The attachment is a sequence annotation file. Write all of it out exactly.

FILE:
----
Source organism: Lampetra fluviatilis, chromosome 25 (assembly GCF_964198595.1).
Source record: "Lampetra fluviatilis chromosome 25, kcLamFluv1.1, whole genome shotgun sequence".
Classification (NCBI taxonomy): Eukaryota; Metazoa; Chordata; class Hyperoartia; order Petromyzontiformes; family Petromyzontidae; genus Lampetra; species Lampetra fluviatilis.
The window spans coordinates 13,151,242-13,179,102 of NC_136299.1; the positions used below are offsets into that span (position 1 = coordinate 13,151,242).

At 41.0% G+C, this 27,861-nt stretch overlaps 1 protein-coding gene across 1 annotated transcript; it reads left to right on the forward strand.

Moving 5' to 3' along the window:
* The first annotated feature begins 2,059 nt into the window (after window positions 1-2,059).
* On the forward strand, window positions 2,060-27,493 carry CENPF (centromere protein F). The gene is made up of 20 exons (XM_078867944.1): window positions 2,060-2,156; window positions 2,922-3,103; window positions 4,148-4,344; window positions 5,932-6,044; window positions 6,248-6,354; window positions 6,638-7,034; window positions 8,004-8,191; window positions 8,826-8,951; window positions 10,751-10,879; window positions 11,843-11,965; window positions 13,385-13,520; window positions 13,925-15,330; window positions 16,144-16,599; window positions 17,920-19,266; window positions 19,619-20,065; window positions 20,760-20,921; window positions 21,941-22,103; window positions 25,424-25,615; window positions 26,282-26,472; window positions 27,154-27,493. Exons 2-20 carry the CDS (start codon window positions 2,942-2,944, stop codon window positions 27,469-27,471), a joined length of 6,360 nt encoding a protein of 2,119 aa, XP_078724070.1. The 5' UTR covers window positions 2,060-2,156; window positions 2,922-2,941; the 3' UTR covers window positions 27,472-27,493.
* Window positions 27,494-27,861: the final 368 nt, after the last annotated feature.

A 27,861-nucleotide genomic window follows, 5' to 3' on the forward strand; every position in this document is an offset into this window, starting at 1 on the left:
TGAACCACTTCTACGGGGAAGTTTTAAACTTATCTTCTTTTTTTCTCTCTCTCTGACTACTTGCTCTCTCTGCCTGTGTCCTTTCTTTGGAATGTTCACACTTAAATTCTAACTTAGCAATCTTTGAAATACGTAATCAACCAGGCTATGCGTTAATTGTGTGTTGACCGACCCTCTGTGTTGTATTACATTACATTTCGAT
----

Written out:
Source organism: Lampetra fluviatilis, chromosome 25 (assembly GCF_964198595.1).
Source record: "Lampetra fluviatilis chromosome 25, kcLamFluv1.1, whole genome shotgun sequence".
Classification (NCBI taxonomy): Eukaryota; Metazoa; Chordata; class Hyperoartia; order Petromyzontiformes; family Petromyzontidae; genus Lampetra; species Lampetra fluviatilis.
The window spans coordinates 13,151,242-13,179,102 of NC_136299.1; the positions used below are offsets into that span (position 1 = coordinate 13,151,242).

At 41.0% G+C, this 27,861-nt stretch overlaps 1 protein-coding gene across 1 annotated transcript; it reads left to right on the forward strand.

Moving 5' to 3' along the window:
* The first annotated feature begins 2,059 nt into the window (after window positions 1-2,059).
* On the forward strand, window positions 2,060-27,493 carry CENPF (centromere protein F). The gene is made up of 20 exons (XM_078867944.1): window positions 2,060-2,156; window positions 2,922-3,103; window positions 4,148-4,344; window positions 5,932-6,044; window positions 6,248-6,354; window positions 6,638-7,034; window positions 8,004-8,191; window positions 8,826-8,951; window positions 10,751-10,879; window positions 11,843-11,965; window positions 13,385-13,520; window positions 13,925-15,330; window positions 16,144-16,599; window positions 17,920-19,266; window positions 19,619-20,065; window positions 20,760-20,921; window positions 21,941-22,103; window positions 25,424-25,615; window positions 26,282-26,472; window positions 27,154-27,493. Exons 2-20 carry the CDS (start codon window positions 2,942-2,944, stop codon window positions 27,469-27,471), a joined length of 6,360 nt encoding a protein of 2,119 aa, XP_078724070.1. The 5' UTR covers window positions 2,060-2,156; window positions 2,922-2,941; the 3' UTR covers window positions 27,472-27,493.
* Window positions 27,494-27,861: the final 368 nt, after the last annotated feature.

A 27,861-nucleotide genomic window follows, 5' to 3' on the forward strand; every position in this document is an offset into this window, starting at 1 on the left:
TGAACCACTTCTACGGGGAAGTTTTAAACTTATCTTCTTTTTTTCTCTCTCTCTGACTACTTGCTCTCTCTGCCTGTGTCCTTTCTTTGGAATGTTCACACTTAAATTCTAACTTAGCAATCTTTGAAATACGTAATCAACCAGGCTATGCGTTAATTGTGTGTTGACCGACCCTCTGTGTTGTATTACATTACATTTCGAT